Weather effects of stalk necrosis in <i>Vitis</i>


  • A. Lang
  • H. Düring



stiellaehme, stalk necrosis, climate, flower, berry, peduncle, rachis, xylem, transpiration


A 5-step physiological explanation is offered for correlations found by THEILER and MÜLLER (1986) between aspects of the weather at flowering and the incidence of stalk necrosis in grape. Four of the steps are well supported in the literature and are discussed briefly.
The other step proposes that the development of xylem in the peduncle is stimulated by floral evapotranspiration. This postulate is tested with measurements of xylem cross-sectional area in clusters taken from vineyards located in diverse regions of New Zealand for which meteorological data were available. Statistical analysis indicates a clear distinction between material from the climatic extremes and a significant (P = 0.05) correlation between calculated values of evapotranspiration during flowering and peduncular xylem area.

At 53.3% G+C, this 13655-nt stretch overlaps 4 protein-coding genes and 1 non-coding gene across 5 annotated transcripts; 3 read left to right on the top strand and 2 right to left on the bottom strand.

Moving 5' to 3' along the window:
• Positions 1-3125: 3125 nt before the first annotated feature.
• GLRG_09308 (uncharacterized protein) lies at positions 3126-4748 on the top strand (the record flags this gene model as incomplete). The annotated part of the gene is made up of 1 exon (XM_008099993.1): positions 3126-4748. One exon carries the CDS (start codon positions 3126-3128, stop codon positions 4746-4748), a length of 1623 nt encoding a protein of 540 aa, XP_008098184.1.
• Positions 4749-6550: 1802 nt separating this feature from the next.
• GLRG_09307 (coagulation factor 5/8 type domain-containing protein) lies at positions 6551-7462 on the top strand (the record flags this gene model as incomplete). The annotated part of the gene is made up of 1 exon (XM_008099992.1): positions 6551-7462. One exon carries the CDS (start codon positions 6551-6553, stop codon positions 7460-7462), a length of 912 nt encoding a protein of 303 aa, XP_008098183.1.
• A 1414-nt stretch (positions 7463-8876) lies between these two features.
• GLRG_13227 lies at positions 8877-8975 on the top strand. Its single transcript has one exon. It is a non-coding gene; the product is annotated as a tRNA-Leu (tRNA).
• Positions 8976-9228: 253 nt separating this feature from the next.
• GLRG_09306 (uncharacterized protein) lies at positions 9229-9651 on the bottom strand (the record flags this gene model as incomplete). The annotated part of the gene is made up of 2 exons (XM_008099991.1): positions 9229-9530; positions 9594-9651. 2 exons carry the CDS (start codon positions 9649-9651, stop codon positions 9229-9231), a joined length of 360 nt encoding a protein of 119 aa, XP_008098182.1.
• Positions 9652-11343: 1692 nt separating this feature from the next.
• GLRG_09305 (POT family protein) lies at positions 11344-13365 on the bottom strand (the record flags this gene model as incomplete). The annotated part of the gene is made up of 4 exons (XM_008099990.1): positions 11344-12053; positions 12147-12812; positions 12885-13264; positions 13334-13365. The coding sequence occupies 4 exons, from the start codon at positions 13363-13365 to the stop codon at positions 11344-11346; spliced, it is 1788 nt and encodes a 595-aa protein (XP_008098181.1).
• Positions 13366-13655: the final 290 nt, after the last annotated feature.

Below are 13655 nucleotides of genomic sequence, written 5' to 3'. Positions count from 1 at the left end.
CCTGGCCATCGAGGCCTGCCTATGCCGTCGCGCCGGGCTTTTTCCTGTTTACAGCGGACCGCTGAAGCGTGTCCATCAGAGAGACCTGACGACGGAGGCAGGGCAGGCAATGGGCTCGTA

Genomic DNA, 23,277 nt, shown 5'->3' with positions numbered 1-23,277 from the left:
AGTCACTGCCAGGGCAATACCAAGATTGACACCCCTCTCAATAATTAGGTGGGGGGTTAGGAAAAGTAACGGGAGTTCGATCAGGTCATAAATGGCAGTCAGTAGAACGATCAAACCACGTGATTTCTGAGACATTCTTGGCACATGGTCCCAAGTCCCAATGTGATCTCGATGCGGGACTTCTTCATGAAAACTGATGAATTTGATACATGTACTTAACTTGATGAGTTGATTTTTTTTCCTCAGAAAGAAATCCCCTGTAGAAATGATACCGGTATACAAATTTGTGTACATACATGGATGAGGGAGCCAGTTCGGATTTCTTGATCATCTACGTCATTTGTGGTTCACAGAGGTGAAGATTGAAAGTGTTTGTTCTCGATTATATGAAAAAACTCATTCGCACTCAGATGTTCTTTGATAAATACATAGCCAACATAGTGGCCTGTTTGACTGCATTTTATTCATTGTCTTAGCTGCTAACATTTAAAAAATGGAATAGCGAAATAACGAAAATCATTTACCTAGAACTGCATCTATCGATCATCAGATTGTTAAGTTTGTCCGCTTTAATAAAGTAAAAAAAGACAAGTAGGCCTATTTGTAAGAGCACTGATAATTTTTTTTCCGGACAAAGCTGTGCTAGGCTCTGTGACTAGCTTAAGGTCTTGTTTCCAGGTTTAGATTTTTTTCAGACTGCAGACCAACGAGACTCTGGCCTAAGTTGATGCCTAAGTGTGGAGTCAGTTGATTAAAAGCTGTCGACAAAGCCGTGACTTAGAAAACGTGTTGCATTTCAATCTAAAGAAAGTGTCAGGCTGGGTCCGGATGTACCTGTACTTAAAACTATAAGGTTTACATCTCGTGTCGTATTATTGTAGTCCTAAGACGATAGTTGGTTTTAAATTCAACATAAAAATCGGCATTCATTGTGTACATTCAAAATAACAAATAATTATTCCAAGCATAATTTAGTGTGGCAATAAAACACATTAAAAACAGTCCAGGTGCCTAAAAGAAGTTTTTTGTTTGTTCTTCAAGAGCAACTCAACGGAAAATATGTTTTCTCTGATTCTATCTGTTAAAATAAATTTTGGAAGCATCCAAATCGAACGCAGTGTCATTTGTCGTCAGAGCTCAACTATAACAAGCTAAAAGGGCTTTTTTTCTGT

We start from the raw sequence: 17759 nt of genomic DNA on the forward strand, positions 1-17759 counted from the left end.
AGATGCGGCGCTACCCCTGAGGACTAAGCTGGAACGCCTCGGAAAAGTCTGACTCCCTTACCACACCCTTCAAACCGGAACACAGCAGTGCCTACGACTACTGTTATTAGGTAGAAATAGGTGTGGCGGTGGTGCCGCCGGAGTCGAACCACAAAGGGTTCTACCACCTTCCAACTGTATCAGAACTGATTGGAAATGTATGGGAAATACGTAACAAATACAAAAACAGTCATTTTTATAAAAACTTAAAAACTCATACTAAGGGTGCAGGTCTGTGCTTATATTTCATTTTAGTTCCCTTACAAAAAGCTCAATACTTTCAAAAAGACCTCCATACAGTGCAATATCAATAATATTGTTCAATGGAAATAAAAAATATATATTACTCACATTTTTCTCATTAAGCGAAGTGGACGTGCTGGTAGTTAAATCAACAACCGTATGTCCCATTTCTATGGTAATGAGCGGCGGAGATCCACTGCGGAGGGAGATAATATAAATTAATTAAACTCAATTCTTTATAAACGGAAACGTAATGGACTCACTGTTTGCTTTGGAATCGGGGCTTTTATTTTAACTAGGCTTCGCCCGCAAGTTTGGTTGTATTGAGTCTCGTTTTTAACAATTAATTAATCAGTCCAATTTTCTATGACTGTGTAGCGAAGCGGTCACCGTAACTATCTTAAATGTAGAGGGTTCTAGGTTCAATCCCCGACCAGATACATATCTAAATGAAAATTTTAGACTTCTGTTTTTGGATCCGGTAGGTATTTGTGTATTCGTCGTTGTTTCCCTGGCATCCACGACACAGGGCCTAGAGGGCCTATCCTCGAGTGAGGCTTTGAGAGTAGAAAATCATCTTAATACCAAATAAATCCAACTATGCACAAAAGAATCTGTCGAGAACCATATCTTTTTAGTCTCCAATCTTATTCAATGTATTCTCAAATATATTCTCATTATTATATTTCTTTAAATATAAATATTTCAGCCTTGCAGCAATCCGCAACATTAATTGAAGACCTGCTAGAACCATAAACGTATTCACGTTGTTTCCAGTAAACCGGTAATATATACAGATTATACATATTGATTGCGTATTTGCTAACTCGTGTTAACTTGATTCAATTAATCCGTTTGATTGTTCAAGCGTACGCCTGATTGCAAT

The beginning of a physiological explanation for the seasonal effects on the incidence of stalk necrosis in grape has stimulated studies which may allow the selection of non-sensitive varieties.






Section 4: Resistance/tolerance to abiotic stress factors